- Poster presentation
- Open Access
Aspects of randomness in biological neural graph structures
© Rudolph-Lilith and Muller; licensee BioMed Central Ltd. 2013
- Published: 8 July 2013
- Connectivity Graph
- Graph Structure
- Node Degree
- Graph Node
- Average Node Degree
In the past two decades, significant advances have been made in understanding the structural and functional properties of biological networks using graph-theoretic analysis. In general, most graph-theoretic studies are conducted in the presence of serious uncertainties, such as major undersampling of the experimental data. In the specific case of neural systems, however, a few moderately robust experimental reconstructions do exist, and these have long served as fundamental prototypes for studying connectivity patterns in the nervous system. Here, we provide a comparative analysis of several "historical" graphs, including areal connectivity graphs of the cat and macaque monkey cortex [1–3], as well as the neural connectivity graph of the nematode C. elegans [4, 5].
While it is a common practice in applying graph-theoretic measures to empirical data to symmetrize the connectivity matrix prior to analysis, here we work with the graphs both in their unmodified directed, and symmetrized undirected forms, focusing on simple structural characterizations of their connectivity. This characterization includes the node degree distributions, the structural equivalence of graph nodes, as well as a nearest neighbor degree and assortativity analysis. All utilized measures are defined for directed graphs, but yield their forms known from the literature when applied to undirected graphs [6, 7].
We find that the investigated networks share a strong component of randomness in their structural makeup, suggesting a mechanism of their formation which is much less constrained than that required for scale-free graphs. Specifically, fits of the node degree distributions are in accordance with a gamma model, supporting the idea of a simple local mechanism responsible for generating neural graphs. Secondly, the Euclidean distance of node adjacencies and node degree correlations are consistent with a independent random distribution of node connections for different nodes, but with strong correlations between in-coming and out-going connections for the same node. Finally, we find a weak disassortative tendency in the considered graphs, suggesting that in biological neural graphs nodes tend to be connected with nodes of higher average node degree.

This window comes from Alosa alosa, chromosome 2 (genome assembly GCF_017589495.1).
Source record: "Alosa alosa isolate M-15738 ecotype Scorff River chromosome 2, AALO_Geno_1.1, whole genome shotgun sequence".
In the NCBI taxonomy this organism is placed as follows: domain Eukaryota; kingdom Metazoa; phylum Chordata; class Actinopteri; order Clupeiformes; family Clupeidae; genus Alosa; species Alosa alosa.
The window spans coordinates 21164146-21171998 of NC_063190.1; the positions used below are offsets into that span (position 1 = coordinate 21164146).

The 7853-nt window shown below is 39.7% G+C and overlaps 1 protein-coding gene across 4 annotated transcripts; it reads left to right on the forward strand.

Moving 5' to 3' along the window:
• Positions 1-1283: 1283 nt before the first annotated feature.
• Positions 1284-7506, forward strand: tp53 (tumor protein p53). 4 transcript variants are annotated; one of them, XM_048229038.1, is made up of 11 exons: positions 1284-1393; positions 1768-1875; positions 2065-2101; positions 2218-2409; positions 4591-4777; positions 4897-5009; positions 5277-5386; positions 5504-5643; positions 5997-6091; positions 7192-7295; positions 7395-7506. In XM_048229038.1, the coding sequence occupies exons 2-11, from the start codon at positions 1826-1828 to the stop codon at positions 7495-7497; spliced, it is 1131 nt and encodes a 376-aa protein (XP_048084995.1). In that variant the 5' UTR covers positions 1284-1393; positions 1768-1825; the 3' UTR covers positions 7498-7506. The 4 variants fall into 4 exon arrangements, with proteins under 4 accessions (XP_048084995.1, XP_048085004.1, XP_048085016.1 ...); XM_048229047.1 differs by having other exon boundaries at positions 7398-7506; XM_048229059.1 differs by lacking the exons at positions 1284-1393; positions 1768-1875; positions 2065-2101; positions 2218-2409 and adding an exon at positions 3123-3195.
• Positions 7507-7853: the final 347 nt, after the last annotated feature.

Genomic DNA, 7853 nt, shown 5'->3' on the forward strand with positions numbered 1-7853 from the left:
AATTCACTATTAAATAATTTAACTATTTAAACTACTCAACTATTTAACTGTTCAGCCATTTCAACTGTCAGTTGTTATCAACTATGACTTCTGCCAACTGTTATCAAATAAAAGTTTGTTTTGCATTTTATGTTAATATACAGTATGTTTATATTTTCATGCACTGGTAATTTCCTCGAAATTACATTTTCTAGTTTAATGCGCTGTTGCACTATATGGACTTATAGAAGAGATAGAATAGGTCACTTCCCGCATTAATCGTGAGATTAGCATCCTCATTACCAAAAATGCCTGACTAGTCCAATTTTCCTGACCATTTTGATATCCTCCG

In conclusion, our results suggest that the structural makeup of biological neural graphs has a very strong random component, in contrast to previous studies promoting the view of dominant structural features such as scale-freeness. However, the observed graph structures differ from that of the Erdos-Renyi random graphs most widely used in the computational literature, by their specific node degree distribution and strong correlations of in-coming and out-going connections for individual nodes.
Work supported by the CNRS and the European Community (BrainScales project, FP7-269921). LM is a PhD fellow from École des Neurosciences de Paris (ENP).
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